n=2: "No"
n=3: "Yes"

The answer with complex numbers suffers the same problem. i is not > 0, so the answer for 2 there is also "no", not "I don't know".

One question would be: Do any non-real zeros of the Reimann zeta function have real part less than (n-1)/2?

Until someone proves or disproves the Reimann hypothesis, the answers have to be:
1: no
2: I don't know
3: yes

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BNC
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 Re: Stuck: How can you guess that?   « Reply #33 on: Jan 1st, 2007, 3:54am » Quote Modify

on Dec 27th, 2006, 10:57pm, Icarus wrote:
 One question would be: Do any non-real zeros of the Reimann zeta function have real part less than (n-1)/2?   Until someone proves or disproves the Reimann hypothesis, the answers have to be: 1: no 2: I don't know 3: yes

Being honest and truthful, I would answer:
1: I don't know
2: I don't know
3: I don't know

...
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Icarus
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 Re: Stuck: How can you guess that?   « Reply #34 on: Jan 1st, 2007, 8:36am » Quote Modify

You could include a short description of the Riemann hypothesis (my apologies to Riemann for mispelling his name in my earlier post) in the question, but then it boils down to the same thing as Paul Hammond's suggestion.

Of all the approaches so far, I like Paul Hammond's best: "I'm thinking of either 1.5 or 2.5 - is your number greater than mine?"

It is a variant of the Unsolved problem method, but in this case, you can be sure that the other person doesn't secretly have a solution to the problem, and is aware of what the problem is.

And I can't agree with Barukh about it suffering from the "is that really one question" shortcoming.

-----------------------------------------------------------------

Just for the record: The Riemann zeta function is defined for real s > 1 (using s as the variable is traditional) by
(s) = 1-s + 2-s + 3-s + ...
It can be extended analytically to the entire complex plane except s=1. It is fairly easy to show that (s) = 0 if s is a negative integer, and (s) is non-zero for all other real s. It has also been shown that the non-real zeros of (s) must have 0 < Re(s) < 1, where Re(s) is the real part of s.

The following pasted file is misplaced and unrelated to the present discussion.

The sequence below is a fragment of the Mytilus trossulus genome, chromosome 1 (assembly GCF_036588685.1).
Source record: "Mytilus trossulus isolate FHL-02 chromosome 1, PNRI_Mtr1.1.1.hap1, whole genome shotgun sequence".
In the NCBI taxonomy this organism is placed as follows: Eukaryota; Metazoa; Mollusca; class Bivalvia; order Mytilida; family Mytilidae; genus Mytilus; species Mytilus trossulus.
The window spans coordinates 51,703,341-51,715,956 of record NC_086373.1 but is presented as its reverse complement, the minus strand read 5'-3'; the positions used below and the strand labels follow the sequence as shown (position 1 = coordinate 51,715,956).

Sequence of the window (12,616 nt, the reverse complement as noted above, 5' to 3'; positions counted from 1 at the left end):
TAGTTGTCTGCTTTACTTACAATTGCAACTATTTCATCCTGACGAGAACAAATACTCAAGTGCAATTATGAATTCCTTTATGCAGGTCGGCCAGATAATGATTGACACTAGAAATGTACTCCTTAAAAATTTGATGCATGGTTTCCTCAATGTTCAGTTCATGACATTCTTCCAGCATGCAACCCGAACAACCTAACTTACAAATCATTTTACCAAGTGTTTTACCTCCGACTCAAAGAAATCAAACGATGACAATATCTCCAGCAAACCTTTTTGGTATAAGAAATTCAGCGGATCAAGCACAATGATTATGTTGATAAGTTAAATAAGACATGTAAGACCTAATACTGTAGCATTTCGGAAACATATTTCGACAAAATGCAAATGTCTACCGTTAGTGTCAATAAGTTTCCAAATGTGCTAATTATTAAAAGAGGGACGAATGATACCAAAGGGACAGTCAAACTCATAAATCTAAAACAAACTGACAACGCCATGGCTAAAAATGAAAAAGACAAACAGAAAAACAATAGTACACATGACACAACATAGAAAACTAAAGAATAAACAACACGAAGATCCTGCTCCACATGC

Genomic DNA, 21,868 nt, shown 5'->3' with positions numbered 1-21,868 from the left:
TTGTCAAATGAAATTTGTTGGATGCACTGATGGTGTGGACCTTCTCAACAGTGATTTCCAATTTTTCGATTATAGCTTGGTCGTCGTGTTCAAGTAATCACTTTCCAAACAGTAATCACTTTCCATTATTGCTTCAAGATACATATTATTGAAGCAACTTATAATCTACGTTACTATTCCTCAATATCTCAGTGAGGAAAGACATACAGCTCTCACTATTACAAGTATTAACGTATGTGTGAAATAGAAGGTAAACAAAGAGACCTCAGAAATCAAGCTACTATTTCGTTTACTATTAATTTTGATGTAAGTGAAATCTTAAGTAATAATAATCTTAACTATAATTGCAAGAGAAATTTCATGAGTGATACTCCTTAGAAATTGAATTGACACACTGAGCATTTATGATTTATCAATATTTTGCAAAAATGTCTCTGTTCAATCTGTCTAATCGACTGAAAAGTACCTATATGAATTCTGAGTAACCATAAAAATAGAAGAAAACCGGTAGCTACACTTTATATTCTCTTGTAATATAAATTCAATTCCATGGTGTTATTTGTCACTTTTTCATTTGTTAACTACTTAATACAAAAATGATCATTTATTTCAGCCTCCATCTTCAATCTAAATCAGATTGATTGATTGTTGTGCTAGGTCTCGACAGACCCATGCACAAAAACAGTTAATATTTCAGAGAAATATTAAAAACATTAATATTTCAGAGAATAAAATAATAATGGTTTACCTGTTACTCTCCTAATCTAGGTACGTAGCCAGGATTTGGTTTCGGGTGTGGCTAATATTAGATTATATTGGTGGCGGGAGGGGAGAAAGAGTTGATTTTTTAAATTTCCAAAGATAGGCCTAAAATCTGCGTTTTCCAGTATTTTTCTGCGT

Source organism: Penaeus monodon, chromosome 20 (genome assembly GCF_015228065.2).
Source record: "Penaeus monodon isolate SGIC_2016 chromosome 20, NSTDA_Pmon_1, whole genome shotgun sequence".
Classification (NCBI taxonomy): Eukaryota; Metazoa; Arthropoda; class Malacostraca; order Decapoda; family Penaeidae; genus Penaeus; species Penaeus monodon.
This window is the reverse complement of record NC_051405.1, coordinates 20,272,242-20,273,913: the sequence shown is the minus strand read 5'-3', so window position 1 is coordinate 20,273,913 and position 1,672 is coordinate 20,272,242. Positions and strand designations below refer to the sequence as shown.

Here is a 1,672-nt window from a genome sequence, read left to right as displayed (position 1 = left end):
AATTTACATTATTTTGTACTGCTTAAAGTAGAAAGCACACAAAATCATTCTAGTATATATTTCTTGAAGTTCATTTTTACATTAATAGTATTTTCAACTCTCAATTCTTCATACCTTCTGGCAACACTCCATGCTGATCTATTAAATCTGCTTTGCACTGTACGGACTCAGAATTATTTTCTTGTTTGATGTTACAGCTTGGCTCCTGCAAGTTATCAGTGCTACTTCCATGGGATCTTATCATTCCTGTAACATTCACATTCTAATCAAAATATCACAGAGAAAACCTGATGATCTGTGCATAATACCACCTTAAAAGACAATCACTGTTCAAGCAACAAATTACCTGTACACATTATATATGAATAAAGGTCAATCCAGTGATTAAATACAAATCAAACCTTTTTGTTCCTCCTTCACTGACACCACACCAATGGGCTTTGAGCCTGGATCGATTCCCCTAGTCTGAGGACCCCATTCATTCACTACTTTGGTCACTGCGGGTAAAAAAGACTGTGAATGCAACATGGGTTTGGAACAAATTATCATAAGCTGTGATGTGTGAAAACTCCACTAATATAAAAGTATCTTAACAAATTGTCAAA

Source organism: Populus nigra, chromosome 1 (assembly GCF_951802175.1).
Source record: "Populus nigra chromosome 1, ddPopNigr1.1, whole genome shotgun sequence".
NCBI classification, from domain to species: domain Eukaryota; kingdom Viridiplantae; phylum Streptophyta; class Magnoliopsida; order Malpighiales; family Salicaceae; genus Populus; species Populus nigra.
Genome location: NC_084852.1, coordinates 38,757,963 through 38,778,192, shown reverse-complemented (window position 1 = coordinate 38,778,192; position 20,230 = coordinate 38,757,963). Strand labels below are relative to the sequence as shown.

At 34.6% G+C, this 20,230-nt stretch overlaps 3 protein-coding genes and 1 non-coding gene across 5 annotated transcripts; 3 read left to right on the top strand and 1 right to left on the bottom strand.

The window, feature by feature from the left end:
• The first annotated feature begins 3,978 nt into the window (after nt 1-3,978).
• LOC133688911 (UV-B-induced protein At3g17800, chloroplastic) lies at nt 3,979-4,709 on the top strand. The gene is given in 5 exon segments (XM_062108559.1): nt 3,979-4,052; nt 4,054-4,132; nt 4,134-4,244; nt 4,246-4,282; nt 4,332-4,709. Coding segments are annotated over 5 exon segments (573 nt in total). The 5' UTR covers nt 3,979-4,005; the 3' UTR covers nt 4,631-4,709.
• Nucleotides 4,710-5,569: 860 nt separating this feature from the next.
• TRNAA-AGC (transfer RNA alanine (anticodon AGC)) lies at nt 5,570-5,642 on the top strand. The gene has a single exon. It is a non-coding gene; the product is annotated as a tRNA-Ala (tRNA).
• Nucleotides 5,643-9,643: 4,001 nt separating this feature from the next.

The Riemann Hypothesis says that for all non-real zeros of (s), Re(s) = 1/2.

This is important because of a relationship that Euler discovered:

1/(s) = (1-2-s) (1-3-s) (1-5-s) (1-7-s) (1-11-s)...,

where the product is for all primes in the base. Riemann used this relation to prove an early version of the Prime number theorem (whose full version he also conjectured), which gives the overall density of primes. If we could be sure that all non-real zeros of lie on the line Re(s) = 1/2, a large number of stronger results will follow. It is quite common in Analytic Number Theory to see a theorem begin with "If the Riemann Hypothesis is true, then ...".
 « Last Edit: Jan 1st, 2007, 8:43am by Icarus » IP Logged

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 Re: Stuck: How can you guess that?   « Reply #35 on: Jan 2nd, 2007, 1:30am » Quote Modify

Thanks for the explaination, Icarus
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Locke64
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 Re: Stuck: How can you guess that?   « Reply #36 on: Jan 5th, 2007, 5:25pm » Quote Modify

I don't see how there can possibly be any better question than
"Is your number greater than a number that is randomly selected between 1.5 and 2.5?".  There may be more that accomplish the same thing, but I don't know how they could possibly be better, as this gets the job done.  I think I'm being a bit redundant... :(
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Three Hands
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 Re: Stuck: How can you guess that?   « Reply #37 on: Jan 9th, 2007, 1:15am » Quote Modify